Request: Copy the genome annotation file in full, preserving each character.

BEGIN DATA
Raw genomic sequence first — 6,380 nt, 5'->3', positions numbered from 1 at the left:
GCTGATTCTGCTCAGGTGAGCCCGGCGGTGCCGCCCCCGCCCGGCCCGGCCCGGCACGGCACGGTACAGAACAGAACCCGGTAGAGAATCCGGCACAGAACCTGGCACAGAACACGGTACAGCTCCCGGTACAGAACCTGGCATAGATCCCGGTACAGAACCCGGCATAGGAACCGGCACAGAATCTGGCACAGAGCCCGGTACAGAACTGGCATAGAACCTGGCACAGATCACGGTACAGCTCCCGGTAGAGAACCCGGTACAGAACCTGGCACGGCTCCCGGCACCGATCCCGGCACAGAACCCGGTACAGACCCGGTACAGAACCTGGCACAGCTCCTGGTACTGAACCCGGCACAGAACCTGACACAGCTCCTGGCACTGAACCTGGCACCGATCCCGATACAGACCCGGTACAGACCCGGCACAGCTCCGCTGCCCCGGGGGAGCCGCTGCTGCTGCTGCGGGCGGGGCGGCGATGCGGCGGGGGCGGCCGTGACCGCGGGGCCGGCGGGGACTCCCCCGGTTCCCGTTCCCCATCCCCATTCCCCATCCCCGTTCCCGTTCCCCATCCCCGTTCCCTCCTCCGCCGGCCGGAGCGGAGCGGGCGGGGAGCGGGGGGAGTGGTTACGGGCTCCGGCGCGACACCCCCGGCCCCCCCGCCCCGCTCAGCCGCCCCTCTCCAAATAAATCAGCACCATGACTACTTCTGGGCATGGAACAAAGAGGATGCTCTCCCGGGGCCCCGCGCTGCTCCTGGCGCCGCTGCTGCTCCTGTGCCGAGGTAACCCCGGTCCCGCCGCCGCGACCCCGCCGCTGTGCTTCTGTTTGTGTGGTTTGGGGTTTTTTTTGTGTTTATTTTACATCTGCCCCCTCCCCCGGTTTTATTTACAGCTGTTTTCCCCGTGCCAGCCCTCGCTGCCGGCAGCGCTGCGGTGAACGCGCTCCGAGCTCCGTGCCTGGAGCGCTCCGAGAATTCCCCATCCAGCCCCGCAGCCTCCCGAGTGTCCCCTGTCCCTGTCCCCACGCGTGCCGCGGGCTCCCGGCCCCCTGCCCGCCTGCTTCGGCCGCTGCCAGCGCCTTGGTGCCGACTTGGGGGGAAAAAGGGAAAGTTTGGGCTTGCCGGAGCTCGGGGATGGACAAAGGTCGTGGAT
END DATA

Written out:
Raw genomic sequence first — 6,380 nt, 5'->3', positions numbered from 1 at the left:
GCTGATTCTGCTCAGGTGAGCCCGGCGGTGCCGCCCCCGCCCGGCCCGGCCCGGCACGGCACGGTACAGAACAGAACCCGGTAGAGAATCCGGCACAGAACCTGGCACAGAACACGGTACAGCTCCCGGTACAGAACCTGGCATAGATCCCGGTACAGAACCCGGCATAGGAACCGGCACAGAATCTGGCACAGAGCCCGGTACAGAACTGGCATAGAACCTGGCACAGATCACGGTACAGCTCCCGGTAGAGAACCCGGTACAGAACCTGGCACGGCTCCCGGCACCGATCCCGGCACAGAACCCGGTACAGACCCGGTACAGAACCTGGCACAGCTCCTGGTACTGAACCCGGCACAGAACCTGACACAGCTCCTGGCACTGAACCTGGCACCGATCCCGATACAGACCCGGTACAGACCCGGCACAGCTCCGCTGCCCCGGGGGAGCCGCTGCTGCTGCTGCGGGCGGGGCGGCGATGCGGCGGGGGCGGCCGTGACCGCGGGGCCGGCGGGGACTCCCCCGGTTCCCGTTCCCCATCCCCATTCCCCATCCCCGTTCCCGTTCCCCATCCCCGTTCCCTCCTCCGCCGGCCGGAGCGGAGCGGGCGGGGAGCGGGGGGAGTGGTTACGGGCTCCGGCGCGACACCCCCGGCCCCCCCGCCCCGCTCAGCCGCCCCTCTCCAAATAAATCAGCACCATGACTACTTCTGGGCATGGAACAAAGAGGATGCTCTCCCGGGGCCCCGCGCTGCTCCTGGCGCCGCTGCTGCTCCTGTGCCGAGGTAACCCCGGTCCCGCCGCCGCGACCCCGCCGCTGTGCTTCTGTTTGTGTGGTTTGGGGTTTTTTTTGTGTTTATTTTACATCTGCCCCCTCCCCCGGTTTTATTTACAGCTGTTTTCCCCGTGCCAGCCCTCGCTGCCGGCAGCGCTGCGGTGAACGCGCTCCGAGCTCCGTGCCTGGAGCGCTCCGAGAATTCCCCATCCAGCCCCGCAGCCTCCCGAGTGTCCCCTGTCCCTGTCCCCACGCGTGCCGCGGGCTCCCGGCCCCCTGCCCGCCTGCTTCGGCCGCTGCCAGCGCCTTGGTGCCGACTTGGGGGGAAAAAGGGAAAGTTTGGGCTTGCCGGAGCTCGGGGATGGACAAAGGTCGTGGAT